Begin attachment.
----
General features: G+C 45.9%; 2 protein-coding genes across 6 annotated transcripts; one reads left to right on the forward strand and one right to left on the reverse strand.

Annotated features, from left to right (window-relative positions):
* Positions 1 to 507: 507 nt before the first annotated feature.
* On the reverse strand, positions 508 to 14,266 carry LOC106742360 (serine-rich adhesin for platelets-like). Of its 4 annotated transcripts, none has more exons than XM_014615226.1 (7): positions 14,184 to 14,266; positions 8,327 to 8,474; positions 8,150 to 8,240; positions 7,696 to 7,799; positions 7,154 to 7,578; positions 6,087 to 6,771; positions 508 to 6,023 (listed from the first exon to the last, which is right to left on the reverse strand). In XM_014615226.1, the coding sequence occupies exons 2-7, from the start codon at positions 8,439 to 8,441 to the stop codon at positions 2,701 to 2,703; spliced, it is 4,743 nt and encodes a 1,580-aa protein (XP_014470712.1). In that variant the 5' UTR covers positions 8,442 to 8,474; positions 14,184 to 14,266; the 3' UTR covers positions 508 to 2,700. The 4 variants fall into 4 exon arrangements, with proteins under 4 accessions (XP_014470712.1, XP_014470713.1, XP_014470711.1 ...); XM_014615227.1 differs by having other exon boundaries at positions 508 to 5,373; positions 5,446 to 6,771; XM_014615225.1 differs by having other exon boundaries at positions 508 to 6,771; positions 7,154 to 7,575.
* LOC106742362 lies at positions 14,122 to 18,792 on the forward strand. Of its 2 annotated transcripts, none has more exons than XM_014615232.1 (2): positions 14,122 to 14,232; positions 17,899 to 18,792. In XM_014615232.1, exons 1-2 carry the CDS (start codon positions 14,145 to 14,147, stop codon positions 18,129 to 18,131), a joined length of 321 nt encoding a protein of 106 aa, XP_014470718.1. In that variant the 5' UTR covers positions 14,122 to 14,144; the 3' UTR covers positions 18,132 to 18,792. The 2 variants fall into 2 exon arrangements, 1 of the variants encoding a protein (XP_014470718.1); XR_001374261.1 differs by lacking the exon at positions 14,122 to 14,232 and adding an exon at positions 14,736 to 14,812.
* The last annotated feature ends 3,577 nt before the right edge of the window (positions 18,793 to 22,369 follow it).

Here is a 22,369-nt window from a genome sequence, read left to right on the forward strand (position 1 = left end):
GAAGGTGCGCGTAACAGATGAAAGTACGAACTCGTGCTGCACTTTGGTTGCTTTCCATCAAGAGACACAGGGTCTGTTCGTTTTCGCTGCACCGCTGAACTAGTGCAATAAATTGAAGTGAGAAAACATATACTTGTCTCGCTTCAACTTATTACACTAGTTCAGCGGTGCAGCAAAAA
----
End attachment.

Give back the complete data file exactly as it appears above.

General features: G+C 45.9%; 2 protein-coding genes across 6 annotated transcripts; one reads left to right on the forward strand and one right to left on the reverse strand.

Annotated features, from left to right (window-relative positions):
* Positions 1 to 507: 507 nt before the first annotated feature.
* On the reverse strand, positions 508 to 14,266 carry LOC106742360 (serine-rich adhesin for platelets-like). Of its 4 annotated transcripts, none has more exons than XM_014615226.1 (7): positions 14,184 to 14,266; positions 8,327 to 8,474; positions 8,150 to 8,240; positions 7,696 to 7,799; positions 7,154 to 7,578; positions 6,087 to 6,771; positions 508 to 6,023 (listed from the first exon to the last, which is right to left on the reverse strand). In XM_014615226.1, the coding sequence occupies exons 2-7, from the start codon at positions 8,439 to 8,441 to the stop codon at positions 2,701 to 2,703; spliced, it is 4,743 nt and encodes a 1,580-aa protein (XP_014470712.1). In that variant the 5' UTR covers positions 8,442 to 8,474; positions 14,184 to 14,266; the 3' UTR covers positions 508 to 2,700. The 4 variants fall into 4 exon arrangements, with proteins under 4 accessions (XP_014470712.1, XP_014470713.1, XP_014470711.1 ...); XM_014615227.1 differs by having other exon boundaries at positions 508 to 5,373; positions 5,446 to 6,771; XM_014615225.1 differs by having other exon boundaries at positions 508 to 6,771; positions 7,154 to 7,575.
* LOC106742362 lies at positions 14,122 to 18,792 on the forward strand. Of its 2 annotated transcripts, none has more exons than XM_014615232.1 (2): positions 14,122 to 14,232; positions 17,899 to 18,792. In XM_014615232.1, exons 1-2 carry the CDS (start codon positions 14,145 to 14,147, stop codon positions 18,129 to 18,131), a joined length of 321 nt encoding a protein of 106 aa, XP_014470718.1. In that variant the 5' UTR covers positions 14,122 to 14,144; the 3' UTR covers positions 18,132 to 18,792. The 2 variants fall into 2 exon arrangements, 1 of the variants encoding a protein (XP_014470718.1); XR_001374261.1 differs by lacking the exon at positions 14,122 to 14,232 and adding an exon at positions 14,736 to 14,812.
* The last annotated feature ends 3,577 nt before the right edge of the window (positions 18,793 to 22,369 follow it).

Here is a 22,369-nt window from a genome sequence, read left to right on the forward strand (position 1 = left end):
GAAGGTGCGCGTAACAGATGAAAGTACGAACTCGTGCTGCACTTTGGTTGCTTTCCATCAAGAGACACAGGGTCTGTTCGTTTTCGCTGCACCGCTGAACTAGTGCAATAAATTGAAGTGAGAAAACATATACTTGTCTCGCTTCAACTTATTACACTAGTTCAGCGGTGCAGCAAAAA